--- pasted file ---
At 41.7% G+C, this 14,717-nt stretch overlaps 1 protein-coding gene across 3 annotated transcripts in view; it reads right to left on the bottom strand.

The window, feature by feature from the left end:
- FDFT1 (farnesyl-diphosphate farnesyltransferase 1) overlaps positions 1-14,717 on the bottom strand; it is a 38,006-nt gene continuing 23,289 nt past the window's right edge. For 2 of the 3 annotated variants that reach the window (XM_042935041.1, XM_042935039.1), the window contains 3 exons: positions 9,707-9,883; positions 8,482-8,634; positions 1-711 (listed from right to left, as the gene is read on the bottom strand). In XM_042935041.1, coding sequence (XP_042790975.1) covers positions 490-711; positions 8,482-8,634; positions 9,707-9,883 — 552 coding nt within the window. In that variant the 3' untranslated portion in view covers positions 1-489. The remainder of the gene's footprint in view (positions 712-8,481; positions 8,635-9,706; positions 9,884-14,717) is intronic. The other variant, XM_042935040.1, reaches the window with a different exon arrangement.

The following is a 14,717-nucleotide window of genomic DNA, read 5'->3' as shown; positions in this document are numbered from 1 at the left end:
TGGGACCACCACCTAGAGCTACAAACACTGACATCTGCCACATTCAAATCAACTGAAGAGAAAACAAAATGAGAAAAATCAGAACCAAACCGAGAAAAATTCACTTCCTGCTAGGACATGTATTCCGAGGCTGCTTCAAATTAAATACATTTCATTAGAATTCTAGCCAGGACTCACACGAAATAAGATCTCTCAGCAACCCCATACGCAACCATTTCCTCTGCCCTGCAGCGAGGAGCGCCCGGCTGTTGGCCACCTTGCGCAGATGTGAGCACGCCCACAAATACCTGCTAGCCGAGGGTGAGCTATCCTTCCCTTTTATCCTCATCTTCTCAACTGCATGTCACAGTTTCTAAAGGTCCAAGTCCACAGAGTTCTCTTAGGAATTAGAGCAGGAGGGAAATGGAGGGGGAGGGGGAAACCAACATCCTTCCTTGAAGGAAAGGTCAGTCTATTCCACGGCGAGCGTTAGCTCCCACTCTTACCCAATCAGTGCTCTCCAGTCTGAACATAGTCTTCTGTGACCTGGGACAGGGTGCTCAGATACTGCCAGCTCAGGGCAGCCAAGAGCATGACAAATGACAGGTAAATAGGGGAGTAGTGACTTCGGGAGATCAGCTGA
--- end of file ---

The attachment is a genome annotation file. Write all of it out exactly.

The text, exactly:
At 41.7% G+C, this 14,717-nt stretch overlaps 1 protein-coding gene across 3 annotated transcripts in view; it reads right to left on the bottom strand.

The window, feature by feature from the left end:
- FDFT1 (farnesyl-diphosphate farnesyltransferase 1) overlaps positions 1-14,717 on the bottom strand; it is a 38,006-nt gene continuing 23,289 nt past the window's right edge. For 2 of the 3 annotated variants that reach the window (XM_042935041.1, XM_042935039.1), the window contains 3 exons: positions 9,707-9,883; positions 8,482-8,634; positions 1-711 (listed from right to left, as the gene is read on the bottom strand). In XM_042935041.1, coding sequence (XP_042790975.1) covers positions 490-711; positions 8,482-8,634; positions 9,707-9,883 — 552 coding nt within the window. In that variant the 3' untranslated portion in view covers positions 1-489. The remainder of the gene's footprint in view (positions 712-8,481; positions 8,635-9,706; positions 9,884-14,717) is intronic. The other variant, XM_042935040.1, reaches the window with a different exon arrangement.

The following is a 14,717-nucleotide window of genomic DNA, read 5'->3' as shown; positions in this document are numbered from 1 at the left end:
TGGGACCACCACCTAGAGCTACAAACACTGACATCTGCCACATTCAAATCAACTGAAGAGAAAACAAAATGAGAAAAATCAGAACCAAACCGAGAAAAATTCACTTCCTGCTAGGACATGTATTCCGAGGCTGCTTCAAATTAAATACATTTCATTAGAATTCTAGCCAGGACTCACACGAAATAAGATCTCTCAGCAACCCCATACGCAACCATTTCCTCTGCCCTGCAGCGAGGAGCGCCCGGCTGTTGGCCACCTTGCGCAGATGTGAGCACGCCCACAAATACCTGCTAGCCGAGGGTGAGCTATCCTTCCCTTTTATCCTCATCTTCTCAACTGCATGTCACAGTTTCTAAAGGTCCAAGTCCACAGAGTTCTCTTAGGAATTAGAGCAGGAGGGAAATGGAGGGGGAGGGGGAAACCAACATCCTTCCTTGAAGGAAAGGTCAGTCTATTCCACGGCGAGCGTTAGCTCCCACTCTTACCCAATCAGTGCTCTCCAGTCTGAACATAGTCTTCTGTGACCTGGGACAGGGTGCTCAGATACTGCCAGCTCAGGGCAGCCAAGAGCATGACAAATGACAGGTAAATAGGGGAGTAGTGACTTCGGGAGATCAGCTGA